Electronic Thesis and Dissertation Repository

Thesis Format

Monograph

Degree

Master of Science

Program

Epidemiology and Biostatistics

Supervisor

Silverman, Michael

2nd Supervisor

Elton-Marshall, Tara

Co-Supervisor

Abstract

Background. The incidence of infective endocarditis is progressively rising among people who inject drugs.

Methods. A retrospective cohort study was conducted using data from electronic medical records to characterize important predictors that contribute to the recurrence of infective endocarditis and evaluate the associations of survival time and predictors of interest in the presence of competing risks among people who inject drugs. Multivariate logistic and survival regression analyses were carried out to identify factors associated with infective endocarditis recurrence and death.

Results. We identified a significant association between PICC line misuse and infective endocarditis recurrence (OR=2.62, P=0.005). In addition, survival analyses showed that PICC line misuse increased both the rate of infective endocarditis recurrence (SHR=2.60, P=0.001) and mortality (HR=3.00, P=0.01).

Conclusion. PICC line misuse was associated with infective endocarditis recurrence and mortality. Preventative health interventions to target this high-risk group of patients need to be developed.

Summary for Lay Audience

Infective endocarditis is a potentially fatal infectious disease that damages the chambers and structural integrity of the heart. The use of injection drugs has become a significant contributing factor for the occurrence and recurrence of infective endocarditis. Previous studies have demonstrated that infective endocarditis is responsible for mortality rates of up to 40% and recurrence rates of up to 32% among the population of people who inject drugs (PWID). Treatment of infective endocarditis often involves cardiac surgery to replace damaged cardiac valves. However, this form of treatment is problematic among PWID due to high infective endocarditis recurrence rates and lethality of recurrent infection of prosthetic valves. Current knowledge is limited regarding the recurrence of infective endocarditis among PWID. Therefore, it is important to further the understanding of the risk factors associated with the recurrence of infective endocarditis to help guide informed decision-making regarding cardiac surgery among PWID. A challenge faced when assessing key factors that influence the recurrence of infective endocarditis is the presence of competing risks, which impede the recurrence of infective endocarditis and may lead to false inferences regarding the overall survival of PWID. This thesis used data from electronic medical records from St. Joseph's Hospital and London Health Sciences Center to characterize risk factors that are associated with the recurrence of infective endocarditis, assess the probability of infective endocarditis recurrence with consideration for death as a competing risk, and evaluate the association between survival time and important risk factors among PWID. Through analysis of endocarditis recurrence, this thesis identified peripherally inserted central catheter line misuse as an important risk factor for increased (1) odds of the development of recurrence of infective endocarditis, (2) rate of infective endocarditis recurrence, and (3) risk of mortality among PWID. Furthermore, this thesis identified admission to the intensive care unit and cardiac surgery as additional risk factors for increased risk of mortality among PWID. The results of this thesis will have a significant impact on public health efforts in the prevention of infective endocarditis recurrence and aid clinicians in targeting prevention strategies towards patients who have misused their peripherally inserted central catheter.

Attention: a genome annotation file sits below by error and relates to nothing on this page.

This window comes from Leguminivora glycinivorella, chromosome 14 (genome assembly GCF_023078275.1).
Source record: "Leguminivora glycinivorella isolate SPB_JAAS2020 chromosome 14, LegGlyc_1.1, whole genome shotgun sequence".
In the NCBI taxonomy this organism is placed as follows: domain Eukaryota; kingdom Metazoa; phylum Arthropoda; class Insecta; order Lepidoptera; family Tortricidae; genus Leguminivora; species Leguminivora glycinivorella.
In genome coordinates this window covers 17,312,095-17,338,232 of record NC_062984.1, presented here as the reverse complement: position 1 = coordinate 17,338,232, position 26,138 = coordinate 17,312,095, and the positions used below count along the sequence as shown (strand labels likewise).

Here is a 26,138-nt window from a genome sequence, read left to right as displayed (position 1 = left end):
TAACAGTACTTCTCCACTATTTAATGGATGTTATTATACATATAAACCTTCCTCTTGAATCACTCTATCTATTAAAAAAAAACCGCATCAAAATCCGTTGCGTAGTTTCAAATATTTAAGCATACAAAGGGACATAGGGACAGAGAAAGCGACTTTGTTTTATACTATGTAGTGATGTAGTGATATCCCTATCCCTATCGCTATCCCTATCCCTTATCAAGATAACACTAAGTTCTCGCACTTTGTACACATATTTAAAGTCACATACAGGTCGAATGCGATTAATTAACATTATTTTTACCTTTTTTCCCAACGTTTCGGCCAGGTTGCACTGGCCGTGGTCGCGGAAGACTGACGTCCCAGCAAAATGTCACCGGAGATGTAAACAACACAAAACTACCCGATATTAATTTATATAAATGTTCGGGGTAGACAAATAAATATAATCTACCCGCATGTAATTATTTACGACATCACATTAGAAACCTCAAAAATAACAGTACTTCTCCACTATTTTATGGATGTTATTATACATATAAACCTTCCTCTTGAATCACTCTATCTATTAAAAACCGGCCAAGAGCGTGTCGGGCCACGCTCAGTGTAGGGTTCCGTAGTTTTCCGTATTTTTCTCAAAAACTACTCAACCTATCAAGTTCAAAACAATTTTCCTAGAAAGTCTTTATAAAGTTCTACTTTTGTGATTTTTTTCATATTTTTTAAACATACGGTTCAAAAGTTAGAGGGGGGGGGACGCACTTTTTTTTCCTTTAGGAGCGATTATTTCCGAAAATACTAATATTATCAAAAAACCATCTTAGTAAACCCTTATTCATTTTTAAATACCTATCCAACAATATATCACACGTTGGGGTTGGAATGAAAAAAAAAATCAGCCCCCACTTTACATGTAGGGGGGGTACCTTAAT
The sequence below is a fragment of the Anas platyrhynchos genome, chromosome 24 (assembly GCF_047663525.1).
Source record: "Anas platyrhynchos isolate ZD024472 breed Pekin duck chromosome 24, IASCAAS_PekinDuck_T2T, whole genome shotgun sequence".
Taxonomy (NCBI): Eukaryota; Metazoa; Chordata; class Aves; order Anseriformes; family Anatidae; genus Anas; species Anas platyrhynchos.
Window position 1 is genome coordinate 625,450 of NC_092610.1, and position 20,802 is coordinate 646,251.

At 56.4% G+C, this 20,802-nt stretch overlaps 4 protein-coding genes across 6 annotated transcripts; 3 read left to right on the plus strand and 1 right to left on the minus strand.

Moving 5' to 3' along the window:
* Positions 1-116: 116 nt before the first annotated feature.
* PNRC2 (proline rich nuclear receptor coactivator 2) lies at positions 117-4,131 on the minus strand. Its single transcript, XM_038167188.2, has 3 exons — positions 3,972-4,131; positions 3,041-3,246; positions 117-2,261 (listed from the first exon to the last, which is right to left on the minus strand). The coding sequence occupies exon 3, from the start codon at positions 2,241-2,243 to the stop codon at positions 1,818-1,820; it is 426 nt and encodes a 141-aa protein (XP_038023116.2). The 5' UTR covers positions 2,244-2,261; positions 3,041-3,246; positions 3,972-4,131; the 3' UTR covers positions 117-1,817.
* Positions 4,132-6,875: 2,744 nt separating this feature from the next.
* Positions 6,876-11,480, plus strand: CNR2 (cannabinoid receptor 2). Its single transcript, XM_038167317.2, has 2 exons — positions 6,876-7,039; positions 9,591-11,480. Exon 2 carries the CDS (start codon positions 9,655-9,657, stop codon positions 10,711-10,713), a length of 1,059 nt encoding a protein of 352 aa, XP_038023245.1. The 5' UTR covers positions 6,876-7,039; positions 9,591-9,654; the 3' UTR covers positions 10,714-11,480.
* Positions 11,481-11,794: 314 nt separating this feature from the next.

Creative Commons License

Creative Commons Attribution-Noncommercial 4.0 License
This work is licensed under a Creative Commons Attribution-Noncommercial 4.0 License

Available for download on Wednesday, June 01, 2022

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